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WSET Student
Experiences: ElixSea Wines

Published: 09/06/2019

Gergő Borbély and Mariona Alabau are the founders of Elixsea Wines. They are from Hungary and Ripolles respectively and met through their love of diving. They travelled the world working as instructors before starting their project in L’Estartit (Costa Brava) in 2017. Ageing underwater, they now have wines from Scala Dei and a rather well-known Tokaji winery (to be announced!) amongst others. Gergő completed the WSET Level 2 course with Wine Courses Barcelona in 2019. The pair came back to the city in early March, to host two nights of comparitive tastings of their Priorat wines, SeaStar and LegaSea, and to chat with us about diving, treasure hunting, WSET and experiments gone wrong. Curious? Read on…

What were you both doing prior to starting the project?

Mariona: I was working as an environmental scientist… working on sustainable and local projects for example forests, checking flora in the Pyrenees… and then I moved onto the sea. I became a diving instructor and I met Geri and I began working Monday to Friday as an environmental scientist and weekends as a diving instructor, and then we started travelling more and working full-time as diving instructors.

Gergő: Where I’m from we don’t have sea or big lakes. So I started as a wine waiter, then studied hospitality at the Budapest business university and then after a few years… I needed something new. Then I started travelling and I got this new hobby, diving. That was 6 or 7 years ago and I haven’t stopped since… With my best friend we did a season here in Spain and that’s when I met Mariona.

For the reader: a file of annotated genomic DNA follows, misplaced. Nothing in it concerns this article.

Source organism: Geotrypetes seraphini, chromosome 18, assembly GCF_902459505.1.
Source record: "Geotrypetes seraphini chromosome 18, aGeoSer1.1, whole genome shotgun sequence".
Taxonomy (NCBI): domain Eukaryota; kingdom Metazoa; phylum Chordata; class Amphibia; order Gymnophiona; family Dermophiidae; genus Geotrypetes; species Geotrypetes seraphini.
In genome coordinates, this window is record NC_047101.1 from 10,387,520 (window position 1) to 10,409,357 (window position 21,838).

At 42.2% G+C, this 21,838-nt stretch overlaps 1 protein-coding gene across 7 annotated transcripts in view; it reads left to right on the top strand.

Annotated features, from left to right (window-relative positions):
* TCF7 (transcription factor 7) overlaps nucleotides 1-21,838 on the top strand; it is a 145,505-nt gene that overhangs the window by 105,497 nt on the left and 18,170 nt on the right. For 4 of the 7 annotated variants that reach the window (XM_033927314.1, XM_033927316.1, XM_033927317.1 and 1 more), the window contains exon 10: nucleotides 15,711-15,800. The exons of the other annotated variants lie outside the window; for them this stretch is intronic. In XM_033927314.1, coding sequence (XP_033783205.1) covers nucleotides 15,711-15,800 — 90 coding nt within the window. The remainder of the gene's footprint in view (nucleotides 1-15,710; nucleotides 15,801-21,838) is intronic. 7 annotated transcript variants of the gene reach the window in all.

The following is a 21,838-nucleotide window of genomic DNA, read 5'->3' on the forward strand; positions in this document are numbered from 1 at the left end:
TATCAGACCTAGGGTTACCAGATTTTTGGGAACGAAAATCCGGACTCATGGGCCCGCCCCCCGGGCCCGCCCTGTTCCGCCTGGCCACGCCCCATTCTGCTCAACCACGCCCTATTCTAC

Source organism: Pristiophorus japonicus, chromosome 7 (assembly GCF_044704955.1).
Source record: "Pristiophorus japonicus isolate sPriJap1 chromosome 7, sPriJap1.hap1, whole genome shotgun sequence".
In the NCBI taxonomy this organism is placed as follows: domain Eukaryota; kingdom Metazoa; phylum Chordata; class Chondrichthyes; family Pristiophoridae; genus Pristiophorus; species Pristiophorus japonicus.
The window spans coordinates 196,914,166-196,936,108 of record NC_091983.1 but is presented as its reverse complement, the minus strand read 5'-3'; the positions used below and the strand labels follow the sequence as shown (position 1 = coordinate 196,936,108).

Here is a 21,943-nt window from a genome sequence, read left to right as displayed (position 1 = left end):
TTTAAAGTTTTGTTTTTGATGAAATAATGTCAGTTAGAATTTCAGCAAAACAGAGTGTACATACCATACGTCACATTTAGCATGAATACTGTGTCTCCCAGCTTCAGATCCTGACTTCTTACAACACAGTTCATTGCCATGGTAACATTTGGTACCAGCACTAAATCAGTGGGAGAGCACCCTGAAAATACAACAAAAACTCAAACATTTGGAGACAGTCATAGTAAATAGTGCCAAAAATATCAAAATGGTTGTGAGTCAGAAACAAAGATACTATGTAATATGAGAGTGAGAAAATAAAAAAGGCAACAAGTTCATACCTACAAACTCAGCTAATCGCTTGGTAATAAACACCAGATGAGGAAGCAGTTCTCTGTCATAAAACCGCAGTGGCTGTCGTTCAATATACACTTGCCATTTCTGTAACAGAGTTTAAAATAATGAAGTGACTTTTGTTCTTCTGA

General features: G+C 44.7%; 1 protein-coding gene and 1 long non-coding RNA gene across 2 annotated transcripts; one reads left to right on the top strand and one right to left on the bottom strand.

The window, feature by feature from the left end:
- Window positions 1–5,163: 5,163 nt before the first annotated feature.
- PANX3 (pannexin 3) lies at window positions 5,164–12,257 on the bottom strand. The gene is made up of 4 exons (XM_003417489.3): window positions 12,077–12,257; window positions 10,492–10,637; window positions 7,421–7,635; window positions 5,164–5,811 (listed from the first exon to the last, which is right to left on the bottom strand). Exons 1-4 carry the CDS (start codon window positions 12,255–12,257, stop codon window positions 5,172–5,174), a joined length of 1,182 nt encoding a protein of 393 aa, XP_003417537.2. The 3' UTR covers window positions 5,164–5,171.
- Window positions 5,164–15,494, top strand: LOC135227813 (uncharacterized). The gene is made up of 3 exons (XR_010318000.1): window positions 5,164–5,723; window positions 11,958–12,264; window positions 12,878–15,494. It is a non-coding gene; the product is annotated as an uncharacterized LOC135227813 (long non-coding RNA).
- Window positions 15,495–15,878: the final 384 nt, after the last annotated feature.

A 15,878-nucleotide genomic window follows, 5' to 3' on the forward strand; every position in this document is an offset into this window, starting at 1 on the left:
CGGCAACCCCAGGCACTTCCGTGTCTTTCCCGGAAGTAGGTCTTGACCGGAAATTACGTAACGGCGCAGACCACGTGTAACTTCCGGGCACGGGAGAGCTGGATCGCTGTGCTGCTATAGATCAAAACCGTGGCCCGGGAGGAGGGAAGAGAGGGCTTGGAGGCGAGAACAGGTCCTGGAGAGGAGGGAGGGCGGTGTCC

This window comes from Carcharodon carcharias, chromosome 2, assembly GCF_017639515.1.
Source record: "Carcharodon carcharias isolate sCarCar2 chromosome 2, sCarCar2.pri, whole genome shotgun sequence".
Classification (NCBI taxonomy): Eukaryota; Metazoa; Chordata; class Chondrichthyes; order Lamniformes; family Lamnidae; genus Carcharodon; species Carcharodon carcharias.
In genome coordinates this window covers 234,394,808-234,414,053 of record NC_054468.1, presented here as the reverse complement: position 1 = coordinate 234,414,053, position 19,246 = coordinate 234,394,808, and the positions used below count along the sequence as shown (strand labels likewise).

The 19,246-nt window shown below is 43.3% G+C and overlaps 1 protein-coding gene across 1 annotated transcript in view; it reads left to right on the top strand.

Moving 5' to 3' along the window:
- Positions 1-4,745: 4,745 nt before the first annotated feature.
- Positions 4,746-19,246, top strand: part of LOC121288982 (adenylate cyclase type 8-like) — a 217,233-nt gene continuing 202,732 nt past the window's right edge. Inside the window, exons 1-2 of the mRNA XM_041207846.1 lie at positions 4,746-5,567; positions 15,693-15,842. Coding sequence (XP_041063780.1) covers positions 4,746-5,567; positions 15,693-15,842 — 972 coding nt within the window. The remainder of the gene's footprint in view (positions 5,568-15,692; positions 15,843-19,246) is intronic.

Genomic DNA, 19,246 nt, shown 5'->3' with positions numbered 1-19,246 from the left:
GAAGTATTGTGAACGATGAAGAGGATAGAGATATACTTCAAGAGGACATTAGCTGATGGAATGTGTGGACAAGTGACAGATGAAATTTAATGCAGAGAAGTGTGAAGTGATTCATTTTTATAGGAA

How and when did the project begin?

M: When I met Geri, at the time I was a bit trapped because I was working a lot with agriculture and wine was catching my attention but not for the wine business, more for the processes of agriculture and making wine. We were looking to do something unique; something that could mix the sea and… the plant world. There is this project in Italy where they are growing plants underwater. It’s amazing. Strawberries, lettuce… they are saying the land is very limited and we are all the time more and more (people), but if you can occupy the space of the sea and we can make agriculture under the sea then that could be a solution for water wastage, control of pests, all these crazy things… Then Geri said: ‘So, why don’t we put wines underwater?’

G: The idea came in 2016 but we were still working in Thailand. Then later on we were asked to work in Iceland for six months… At the time we (were) here in Spain and we’d already thought about this project, so five or six bottles went down under water without a cage, with nothing, not even a seal. In the meantime we were doing some research to understand the possibilities. After half a year we came back and recovered these wines and it was a disaster. We pulled the cork and honestly, it smelt like fart! It smelt horrible. Because we hadn’t figured out that we should put some waterproof wax seal on top. The pressure under water… at eighteen metres is 2.8 atmospheres… So obviously the corks went straight in, at least on two or three of them. And the others were just pushed half-way in and the water had just been coming in for 6 months and the cork was completely soaked and had started rotting… That was our first experience and we didn’t want to share that with anyone! But then we went to Priorat… We went to Scala Dei and they were more than welcoming, (though) we were just such beginners. So we went there and did a small presentation about the idea and at the end, closing the presentation, we showed him a video of when we were recovering the bottles. They were all Priorat wines and he (saw the label and) was like, ‘Wow! That’s our bottle! How did it go?’. Yeah well, we said, we’re improving (!). Then we worked even harder, we found out how to protect the corks and the wine from water damage, which is by a seal. Something like a wax but it’s thicker and it’s harder and it’s water resistant.

So now we’ve sorted out this problem, the wines smell as they should. It was really nice to work with Scala Dei … and also we figured that (since) underwater the wines are becoming a little bit softer, rounder and the tannins are a little bit lower, what better thing to start with than something higher (in tannin), stronger like Priorat wines at 14.5-15% of alcohol.